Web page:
WD scraps money raising scheme
All quiet on the Western front
Western Digital, the hard drive maker, has withdrawn plans to raise more money through the issue of new shares, because it thinks it can get by without it.
The company points to 'improved fundamentals' in its business; in other words, it is generating enough cash to fund its needs - it's made a profit five quarters in a row now from its hard drive business - and it reckons that this will continue.
WD could have raised up to $167.7m from registered but unsold shares. By ensuring these don't enter circulation, WD ensures that a: existing shareholders don't see their stakes diluted, and b: that there is no nasty surprise to the share price at a difficult time for tech stocks.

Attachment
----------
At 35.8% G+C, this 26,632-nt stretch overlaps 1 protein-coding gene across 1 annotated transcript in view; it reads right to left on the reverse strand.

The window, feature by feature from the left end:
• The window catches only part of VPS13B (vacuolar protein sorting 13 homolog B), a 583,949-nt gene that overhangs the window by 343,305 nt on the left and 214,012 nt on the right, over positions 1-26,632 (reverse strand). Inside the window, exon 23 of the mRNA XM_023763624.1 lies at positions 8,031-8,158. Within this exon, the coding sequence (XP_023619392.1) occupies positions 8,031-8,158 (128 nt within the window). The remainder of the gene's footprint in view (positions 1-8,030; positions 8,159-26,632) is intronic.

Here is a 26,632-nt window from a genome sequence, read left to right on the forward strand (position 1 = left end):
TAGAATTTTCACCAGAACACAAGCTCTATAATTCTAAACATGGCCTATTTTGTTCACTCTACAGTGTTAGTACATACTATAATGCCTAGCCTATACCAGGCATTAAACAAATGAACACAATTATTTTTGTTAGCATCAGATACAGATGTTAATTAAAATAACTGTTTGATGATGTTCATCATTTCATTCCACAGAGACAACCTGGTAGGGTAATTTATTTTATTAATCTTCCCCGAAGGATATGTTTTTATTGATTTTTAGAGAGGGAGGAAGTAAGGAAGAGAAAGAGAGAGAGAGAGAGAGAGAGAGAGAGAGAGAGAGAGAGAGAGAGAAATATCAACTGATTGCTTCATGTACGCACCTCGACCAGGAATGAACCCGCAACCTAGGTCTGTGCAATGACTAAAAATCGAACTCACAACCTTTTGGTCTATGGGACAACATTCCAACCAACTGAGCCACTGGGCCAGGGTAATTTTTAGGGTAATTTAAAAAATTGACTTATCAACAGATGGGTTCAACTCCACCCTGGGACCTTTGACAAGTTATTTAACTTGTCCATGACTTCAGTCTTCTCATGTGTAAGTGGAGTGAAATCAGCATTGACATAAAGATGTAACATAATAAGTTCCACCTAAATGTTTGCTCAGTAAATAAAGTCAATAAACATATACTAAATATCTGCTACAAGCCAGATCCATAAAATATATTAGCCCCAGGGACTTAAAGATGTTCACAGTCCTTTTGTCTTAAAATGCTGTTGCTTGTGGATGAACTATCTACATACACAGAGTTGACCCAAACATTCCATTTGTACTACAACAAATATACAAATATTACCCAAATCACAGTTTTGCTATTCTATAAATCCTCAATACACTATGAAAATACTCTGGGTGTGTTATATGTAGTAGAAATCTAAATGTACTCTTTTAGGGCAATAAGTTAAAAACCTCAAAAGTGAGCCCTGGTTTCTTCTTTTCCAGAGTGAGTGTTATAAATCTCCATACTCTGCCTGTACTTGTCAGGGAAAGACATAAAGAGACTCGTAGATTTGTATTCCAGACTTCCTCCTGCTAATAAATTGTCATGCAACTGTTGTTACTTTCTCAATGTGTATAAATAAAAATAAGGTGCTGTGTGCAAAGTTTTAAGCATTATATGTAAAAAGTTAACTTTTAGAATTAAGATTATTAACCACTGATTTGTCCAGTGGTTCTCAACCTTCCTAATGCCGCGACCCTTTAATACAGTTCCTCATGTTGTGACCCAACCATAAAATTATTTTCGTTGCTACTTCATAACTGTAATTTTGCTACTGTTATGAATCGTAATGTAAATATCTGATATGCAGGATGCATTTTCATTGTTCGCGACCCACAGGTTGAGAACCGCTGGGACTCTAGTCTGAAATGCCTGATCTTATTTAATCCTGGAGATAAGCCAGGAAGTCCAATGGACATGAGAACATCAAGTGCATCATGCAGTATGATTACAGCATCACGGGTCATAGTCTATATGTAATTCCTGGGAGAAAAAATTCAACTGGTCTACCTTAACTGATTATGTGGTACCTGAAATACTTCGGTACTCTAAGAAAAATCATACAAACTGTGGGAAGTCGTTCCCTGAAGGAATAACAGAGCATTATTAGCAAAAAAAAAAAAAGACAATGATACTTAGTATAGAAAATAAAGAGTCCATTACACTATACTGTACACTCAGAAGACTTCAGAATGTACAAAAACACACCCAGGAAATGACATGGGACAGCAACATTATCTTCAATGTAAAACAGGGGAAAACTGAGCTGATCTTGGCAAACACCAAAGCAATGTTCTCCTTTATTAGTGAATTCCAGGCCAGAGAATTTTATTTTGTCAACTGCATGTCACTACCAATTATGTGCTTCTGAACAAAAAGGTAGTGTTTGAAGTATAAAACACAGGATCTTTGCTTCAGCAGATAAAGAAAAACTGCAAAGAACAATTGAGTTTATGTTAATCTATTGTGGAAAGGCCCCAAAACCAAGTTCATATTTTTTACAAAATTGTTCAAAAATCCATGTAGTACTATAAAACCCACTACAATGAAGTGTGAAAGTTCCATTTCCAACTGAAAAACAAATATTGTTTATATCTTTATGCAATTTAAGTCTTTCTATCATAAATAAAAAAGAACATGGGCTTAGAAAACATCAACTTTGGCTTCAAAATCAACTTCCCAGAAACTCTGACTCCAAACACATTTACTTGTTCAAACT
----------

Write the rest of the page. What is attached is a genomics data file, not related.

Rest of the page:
WD yesterday reported Q2 net income of $9.2m before -non-recurring investment gains, and $12m when these are included. The HDD business generated $15.3m in operating income for the quarter ended 28 December, 2001.
Revenue was $575m on unit shipments of 7.7m (Q2: 2001$562m on unit shipments of 6.1m, and a net loss before non-recurring items of $7m).
WD has completed the purchase of Fujitsu's HDD manufacturing facility in Thailand, bought presumably for a knockdown price. The exit of Fujitsu from the commodity hard drive business will see WD's market share increase, and should translate into less pressure on industry margins.
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